Process Induced Transformations (PITs)

The thermal and mechanical processes involved in the production of pharmaceutical tablets can be very vigorous, involving heating, high shear mixing, wetting, milling, blending, storage and finally compression to form tablets. It is possible that process stresses may cause changes in the materials involved. The general term for these changes is process induced transformations (PITs)

Many drug substances can exist in different crystal arrangements. This phenomenon is called polymorphism. Different polymorphs of the same pharmaceutical solid can have different chemical and physical properties which can alter apparent solubility and the dissolution rate. Solvent molecules can also be incorporated in the crystal lattice called solvates or pseudopolymorphs. If the solvent is water, the polymorph formed is called a hydrate. My research work focused on hydrates, as water was the solvent used in the high shear wet granulation process. I investigated PITs using a range of instrumentation, such as Scanning Differential Calorimetry (DSC) Scanning Electron Microscopy (SEM), Hot Stage Microscopy.

Research findings

The industrial data analysed indicated the presence of product variability and the importance of the high shear wet granulation step in the overall tablet manufacturing process. Using experimentation, I developed an understanding of how the granulation process affects intermediate materials. Figure 4 illustrates the various significant process interactions identified.

3 How Process parameters influence the intermediate (granules) material produced

I determined that changes both in supplier and material batch used; resulted in dissolution variability. The same United States Pharmacopeia (USP) grade of hypromellose (a critical component in the controlled release of the drug substance) was used in all cases but different dissolution release profiles were observed shown in Figure 4.

4 Changes in dissolution were observed when the manufacturer (A/B) of the same raw ingredient was changed

I analysed Intermediate products such as granules using a range of sophisticated techniques to identify if any PITs had occurred. A DSC analysis was carried out on nine granulations containing the same ingredients but processed using different granulator settings. The DSC measured the amount of heat required to increase the temperature of a sample as a function of temperature. The scans were not identical; some samples indicated that the intense processing regime used for the high shear wet granulation may have produced hydrates under certain conditions. The presences of hydrates can influence subsequent dissolution profiles.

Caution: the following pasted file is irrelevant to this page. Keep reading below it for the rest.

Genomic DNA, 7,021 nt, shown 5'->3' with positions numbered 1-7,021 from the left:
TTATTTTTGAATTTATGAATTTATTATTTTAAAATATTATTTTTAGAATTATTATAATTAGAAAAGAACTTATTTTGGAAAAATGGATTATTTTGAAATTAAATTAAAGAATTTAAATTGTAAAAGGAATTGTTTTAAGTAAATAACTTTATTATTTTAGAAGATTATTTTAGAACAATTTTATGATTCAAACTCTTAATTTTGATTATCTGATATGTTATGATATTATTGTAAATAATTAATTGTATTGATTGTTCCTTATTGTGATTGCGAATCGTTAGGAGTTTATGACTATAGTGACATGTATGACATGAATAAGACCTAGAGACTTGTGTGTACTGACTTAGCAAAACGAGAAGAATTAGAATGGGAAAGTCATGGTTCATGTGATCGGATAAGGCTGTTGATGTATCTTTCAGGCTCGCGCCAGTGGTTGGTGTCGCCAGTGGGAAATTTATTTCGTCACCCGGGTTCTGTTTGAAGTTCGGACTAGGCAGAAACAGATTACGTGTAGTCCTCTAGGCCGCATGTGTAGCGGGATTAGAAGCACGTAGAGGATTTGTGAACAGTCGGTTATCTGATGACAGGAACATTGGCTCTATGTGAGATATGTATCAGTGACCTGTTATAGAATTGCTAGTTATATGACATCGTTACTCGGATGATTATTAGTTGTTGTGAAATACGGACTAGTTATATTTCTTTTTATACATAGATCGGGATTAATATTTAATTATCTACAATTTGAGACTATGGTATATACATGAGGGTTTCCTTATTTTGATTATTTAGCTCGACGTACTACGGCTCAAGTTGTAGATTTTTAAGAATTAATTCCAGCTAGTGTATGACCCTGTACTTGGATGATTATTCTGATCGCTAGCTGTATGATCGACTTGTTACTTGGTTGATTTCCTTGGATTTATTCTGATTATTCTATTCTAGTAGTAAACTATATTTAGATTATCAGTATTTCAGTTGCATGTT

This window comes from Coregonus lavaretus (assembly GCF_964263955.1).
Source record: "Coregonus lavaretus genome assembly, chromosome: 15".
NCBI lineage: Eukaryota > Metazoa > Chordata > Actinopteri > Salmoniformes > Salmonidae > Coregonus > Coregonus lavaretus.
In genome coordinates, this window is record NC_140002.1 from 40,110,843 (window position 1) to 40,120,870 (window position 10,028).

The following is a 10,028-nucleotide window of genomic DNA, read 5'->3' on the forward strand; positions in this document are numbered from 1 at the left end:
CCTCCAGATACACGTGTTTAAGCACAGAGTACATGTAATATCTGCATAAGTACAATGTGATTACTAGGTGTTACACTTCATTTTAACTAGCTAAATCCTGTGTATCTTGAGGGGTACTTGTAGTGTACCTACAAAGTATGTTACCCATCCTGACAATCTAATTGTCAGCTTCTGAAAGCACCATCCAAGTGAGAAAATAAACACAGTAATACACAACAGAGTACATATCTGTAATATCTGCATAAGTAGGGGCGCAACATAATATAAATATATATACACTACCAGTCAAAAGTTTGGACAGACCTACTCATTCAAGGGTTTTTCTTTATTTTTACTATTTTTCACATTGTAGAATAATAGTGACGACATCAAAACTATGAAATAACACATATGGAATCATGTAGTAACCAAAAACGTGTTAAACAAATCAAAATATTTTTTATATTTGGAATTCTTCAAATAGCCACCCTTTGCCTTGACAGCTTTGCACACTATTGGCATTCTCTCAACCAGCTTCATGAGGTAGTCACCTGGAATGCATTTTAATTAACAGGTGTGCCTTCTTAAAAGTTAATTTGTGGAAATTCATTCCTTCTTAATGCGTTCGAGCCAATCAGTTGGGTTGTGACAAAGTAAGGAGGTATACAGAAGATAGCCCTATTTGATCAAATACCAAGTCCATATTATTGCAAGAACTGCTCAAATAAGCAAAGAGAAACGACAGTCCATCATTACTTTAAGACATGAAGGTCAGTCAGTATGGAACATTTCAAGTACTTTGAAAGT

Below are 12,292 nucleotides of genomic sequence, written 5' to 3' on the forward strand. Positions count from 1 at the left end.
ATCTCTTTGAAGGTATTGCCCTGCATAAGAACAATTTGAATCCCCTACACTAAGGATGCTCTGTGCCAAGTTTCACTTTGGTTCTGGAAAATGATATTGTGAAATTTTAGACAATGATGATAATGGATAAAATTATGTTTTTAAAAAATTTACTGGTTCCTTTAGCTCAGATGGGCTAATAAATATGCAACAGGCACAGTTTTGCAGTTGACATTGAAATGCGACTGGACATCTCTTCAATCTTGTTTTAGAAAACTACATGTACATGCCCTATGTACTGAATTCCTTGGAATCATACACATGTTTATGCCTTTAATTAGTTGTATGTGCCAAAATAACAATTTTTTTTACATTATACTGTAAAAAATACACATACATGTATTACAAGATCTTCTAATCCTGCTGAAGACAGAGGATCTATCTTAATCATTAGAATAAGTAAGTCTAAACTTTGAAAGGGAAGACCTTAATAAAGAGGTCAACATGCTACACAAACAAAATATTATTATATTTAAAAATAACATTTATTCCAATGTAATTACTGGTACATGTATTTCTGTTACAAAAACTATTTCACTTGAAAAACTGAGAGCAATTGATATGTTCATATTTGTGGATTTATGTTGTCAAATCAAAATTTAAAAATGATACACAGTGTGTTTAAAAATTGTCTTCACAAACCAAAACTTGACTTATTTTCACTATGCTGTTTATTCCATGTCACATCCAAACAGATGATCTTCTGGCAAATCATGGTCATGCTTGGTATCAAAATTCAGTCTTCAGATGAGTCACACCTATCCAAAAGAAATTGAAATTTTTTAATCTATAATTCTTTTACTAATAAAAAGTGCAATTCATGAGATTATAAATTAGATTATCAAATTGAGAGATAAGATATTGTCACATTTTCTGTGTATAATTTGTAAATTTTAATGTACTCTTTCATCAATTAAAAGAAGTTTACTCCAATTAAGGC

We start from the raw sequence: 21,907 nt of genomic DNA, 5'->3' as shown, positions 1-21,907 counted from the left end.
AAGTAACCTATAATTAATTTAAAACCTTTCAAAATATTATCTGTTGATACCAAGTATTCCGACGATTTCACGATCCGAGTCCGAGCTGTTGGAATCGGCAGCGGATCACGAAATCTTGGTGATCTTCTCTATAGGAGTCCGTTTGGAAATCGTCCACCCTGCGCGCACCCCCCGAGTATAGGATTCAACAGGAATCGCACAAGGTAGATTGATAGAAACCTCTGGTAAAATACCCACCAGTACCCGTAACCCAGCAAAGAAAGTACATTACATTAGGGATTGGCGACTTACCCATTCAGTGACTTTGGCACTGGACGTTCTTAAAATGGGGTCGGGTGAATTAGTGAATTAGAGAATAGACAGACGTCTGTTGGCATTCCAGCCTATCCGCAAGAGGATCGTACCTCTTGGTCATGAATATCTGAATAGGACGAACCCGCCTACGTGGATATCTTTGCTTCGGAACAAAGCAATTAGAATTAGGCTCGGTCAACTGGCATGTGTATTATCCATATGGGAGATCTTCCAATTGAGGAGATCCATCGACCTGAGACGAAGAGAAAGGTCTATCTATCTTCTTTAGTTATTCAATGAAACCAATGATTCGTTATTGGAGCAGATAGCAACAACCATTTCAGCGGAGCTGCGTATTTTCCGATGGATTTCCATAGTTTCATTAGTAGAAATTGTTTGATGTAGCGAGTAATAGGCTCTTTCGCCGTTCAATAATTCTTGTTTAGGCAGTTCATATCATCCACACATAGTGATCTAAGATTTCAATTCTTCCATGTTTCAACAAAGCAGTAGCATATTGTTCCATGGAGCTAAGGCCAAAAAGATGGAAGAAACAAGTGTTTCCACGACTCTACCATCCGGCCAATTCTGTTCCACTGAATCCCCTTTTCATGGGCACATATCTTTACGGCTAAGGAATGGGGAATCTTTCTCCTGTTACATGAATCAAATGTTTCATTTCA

This research comprehensively examined the challenges faced in the pharmaceutical production of a MR tablet containing a low solubility active ingredient. Quality issues related to drug manufacturing continues to be highly relevant, in 2010 the U.S. Food and Drug Administration reported more than 1,742 drug recalls, skyrocketing from 426 in 2008.

Utilising industrial data, key process variables and materials properties which can influence quality were identified. Laboratory testing based on the industrial data results built up a more comprehensive understanding of the overall production. Dissolution release profiles were modelled and the consistency of batch production techniques was examined.

This work contributes towards the goal of increased process understanding and thus facilitates the integration of quality by design as a process/product optimisation technique. The research is of relevance to anyone involved in the production of medicines, in particular tablets. According to the Irish Pharmaceutical Healthcare Association (IPHA), Ireland currently manufactures 5 of the world's top 12 medicines and is the second largest net exporter of medicines in the world.

I wish to acknowledge help and support of all the staff of the Department of Process & Chemical Engineering. I would like to especially thank my supervisors, Dr. Jorge Oliveira & Dr. Abina Crean (School of Pharmacy)